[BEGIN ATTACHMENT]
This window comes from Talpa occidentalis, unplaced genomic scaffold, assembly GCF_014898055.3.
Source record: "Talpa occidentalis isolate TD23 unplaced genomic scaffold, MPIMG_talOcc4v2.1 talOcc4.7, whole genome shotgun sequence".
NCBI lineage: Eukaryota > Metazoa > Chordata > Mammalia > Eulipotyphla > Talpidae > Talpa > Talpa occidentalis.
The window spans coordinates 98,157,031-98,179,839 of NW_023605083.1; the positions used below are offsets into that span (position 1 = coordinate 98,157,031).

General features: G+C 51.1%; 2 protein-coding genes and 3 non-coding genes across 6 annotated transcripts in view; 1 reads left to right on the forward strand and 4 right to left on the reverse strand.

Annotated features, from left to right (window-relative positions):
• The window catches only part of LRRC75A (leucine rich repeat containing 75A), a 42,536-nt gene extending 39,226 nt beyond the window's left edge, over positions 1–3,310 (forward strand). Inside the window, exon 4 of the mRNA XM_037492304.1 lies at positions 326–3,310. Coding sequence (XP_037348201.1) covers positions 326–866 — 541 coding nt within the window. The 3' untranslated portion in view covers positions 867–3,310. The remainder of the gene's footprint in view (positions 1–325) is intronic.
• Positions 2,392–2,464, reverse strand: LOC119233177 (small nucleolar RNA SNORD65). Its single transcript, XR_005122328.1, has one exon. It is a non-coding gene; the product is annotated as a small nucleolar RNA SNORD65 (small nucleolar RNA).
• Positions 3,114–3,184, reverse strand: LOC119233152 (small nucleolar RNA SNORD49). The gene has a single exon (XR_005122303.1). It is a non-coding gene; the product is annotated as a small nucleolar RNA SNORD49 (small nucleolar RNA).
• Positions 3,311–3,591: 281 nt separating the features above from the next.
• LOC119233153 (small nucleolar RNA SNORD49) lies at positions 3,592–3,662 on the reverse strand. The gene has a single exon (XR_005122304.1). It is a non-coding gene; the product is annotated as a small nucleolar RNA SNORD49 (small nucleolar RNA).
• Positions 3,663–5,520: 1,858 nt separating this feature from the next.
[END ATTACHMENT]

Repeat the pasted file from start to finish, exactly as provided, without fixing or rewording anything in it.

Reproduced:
This window comes from Talpa occidentalis, unplaced genomic scaffold, assembly GCF_014898055.3.
Source record: "Talpa occidentalis isolate TD23 unplaced genomic scaffold, MPIMG_talOcc4v2.1 talOcc4.7, whole genome shotgun sequence".
NCBI lineage: Eukaryota > Metazoa > Chordata > Mammalia > Eulipotyphla > Talpidae > Talpa > Talpa occidentalis.
The window spans coordinates 98,157,031-98,179,839 of NW_023605083.1; the positions used below are offsets into that span (position 1 = coordinate 98,157,031).

General features: G+C 51.1%; 2 protein-coding genes and 3 non-coding genes across 6 annotated transcripts in view; 1 reads left to right on the forward strand and 4 right to left on the reverse strand.

Annotated features, from left to right (window-relative positions):
• The window catches only part of LRRC75A (leucine rich repeat containing 75A), a 42,536-nt gene extending 39,226 nt beyond the window's left edge, over positions 1–3,310 (forward strand). Inside the window, exon 4 of the mRNA XM_037492304.1 lies at positions 326–3,310. Coding sequence (XP_037348201.1) covers positions 326–866 — 541 coding nt within the window. The 3' untranslated portion in view covers positions 867–3,310. The remainder of the gene's footprint in view (positions 1–325) is intronic.
• Positions 2,392–2,464, reverse strand: LOC119233177 (small nucleolar RNA SNORD65). Its single transcript, XR_005122328.1, has one exon. It is a non-coding gene; the product is annotated as a small nucleolar RNA SNORD65 (small nucleolar RNA).
• Positions 3,114–3,184, reverse strand: LOC119233152 (small nucleolar RNA SNORD49). The gene has a single exon (XR_005122303.1). It is a non-coding gene; the product is annotated as a small nucleolar RNA SNORD49 (small nucleolar RNA).
• Positions 3,311–3,591: 281 nt separating the features above from the next.
• LOC119233153 (small nucleolar RNA SNORD49) lies at positions 3,592–3,662 on the reverse strand. The gene has a single exon (XR_005122304.1). It is a non-coding gene; the product is annotated as a small nucleolar RNA SNORD49 (small nucleolar RNA).
• Positions 3,663–5,520: 1,858 nt separating this feature from the next.